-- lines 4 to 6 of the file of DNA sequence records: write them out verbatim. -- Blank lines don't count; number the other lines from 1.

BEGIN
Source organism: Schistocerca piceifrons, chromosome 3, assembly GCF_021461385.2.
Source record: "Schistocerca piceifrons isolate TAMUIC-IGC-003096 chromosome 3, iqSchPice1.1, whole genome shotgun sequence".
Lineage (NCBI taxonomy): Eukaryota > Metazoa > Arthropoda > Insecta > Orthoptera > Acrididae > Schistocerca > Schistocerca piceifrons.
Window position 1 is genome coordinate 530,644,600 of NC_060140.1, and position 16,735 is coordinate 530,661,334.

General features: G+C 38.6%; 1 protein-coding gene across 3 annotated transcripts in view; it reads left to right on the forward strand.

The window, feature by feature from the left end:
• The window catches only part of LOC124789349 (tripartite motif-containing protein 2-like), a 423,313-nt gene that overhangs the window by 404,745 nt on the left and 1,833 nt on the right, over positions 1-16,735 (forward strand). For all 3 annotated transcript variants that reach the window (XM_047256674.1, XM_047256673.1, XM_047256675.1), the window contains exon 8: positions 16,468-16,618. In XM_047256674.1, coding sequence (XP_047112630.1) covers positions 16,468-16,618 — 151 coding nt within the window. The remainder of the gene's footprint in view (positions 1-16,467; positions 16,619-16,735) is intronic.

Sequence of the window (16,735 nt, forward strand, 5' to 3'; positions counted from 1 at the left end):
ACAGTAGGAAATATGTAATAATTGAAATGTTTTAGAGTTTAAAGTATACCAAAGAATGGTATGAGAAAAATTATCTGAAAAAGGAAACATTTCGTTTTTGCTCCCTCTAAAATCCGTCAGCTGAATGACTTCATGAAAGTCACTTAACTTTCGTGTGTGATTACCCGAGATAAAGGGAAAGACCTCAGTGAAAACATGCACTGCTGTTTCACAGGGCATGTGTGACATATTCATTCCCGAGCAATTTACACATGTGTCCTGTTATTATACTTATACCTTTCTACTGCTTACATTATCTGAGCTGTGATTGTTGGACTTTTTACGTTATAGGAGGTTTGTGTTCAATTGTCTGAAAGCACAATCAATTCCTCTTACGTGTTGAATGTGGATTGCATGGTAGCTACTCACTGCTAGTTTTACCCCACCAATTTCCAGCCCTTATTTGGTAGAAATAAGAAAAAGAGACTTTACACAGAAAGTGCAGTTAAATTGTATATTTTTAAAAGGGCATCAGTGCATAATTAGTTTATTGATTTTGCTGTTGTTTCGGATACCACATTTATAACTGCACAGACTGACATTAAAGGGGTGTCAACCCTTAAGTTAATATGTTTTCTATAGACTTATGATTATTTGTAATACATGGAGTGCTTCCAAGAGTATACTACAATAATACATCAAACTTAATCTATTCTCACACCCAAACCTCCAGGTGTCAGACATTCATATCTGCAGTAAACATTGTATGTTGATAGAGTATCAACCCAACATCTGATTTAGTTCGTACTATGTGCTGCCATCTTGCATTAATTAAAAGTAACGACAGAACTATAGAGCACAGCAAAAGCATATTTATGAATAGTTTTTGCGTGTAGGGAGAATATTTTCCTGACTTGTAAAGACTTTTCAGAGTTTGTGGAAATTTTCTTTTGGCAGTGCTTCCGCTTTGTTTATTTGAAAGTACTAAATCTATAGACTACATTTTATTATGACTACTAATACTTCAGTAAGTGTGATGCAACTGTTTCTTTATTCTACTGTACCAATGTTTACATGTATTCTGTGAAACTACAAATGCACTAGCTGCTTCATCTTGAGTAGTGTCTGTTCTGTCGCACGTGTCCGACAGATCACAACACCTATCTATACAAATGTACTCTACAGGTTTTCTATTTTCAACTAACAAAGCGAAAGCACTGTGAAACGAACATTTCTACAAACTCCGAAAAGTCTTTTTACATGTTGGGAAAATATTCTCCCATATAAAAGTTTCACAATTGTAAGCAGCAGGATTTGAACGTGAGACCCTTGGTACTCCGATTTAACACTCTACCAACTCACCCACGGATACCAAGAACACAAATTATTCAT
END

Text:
Window position 1 is genome coordinate 530,644,600 of NC_060140.1, and position 16,735 is coordinate 530,661,334.

General features: G+C 38.6%; 1 protein-coding gene across 3 annotated transcripts in view; it reads left to right on the forward strand.

The window, feature by feature from the left end: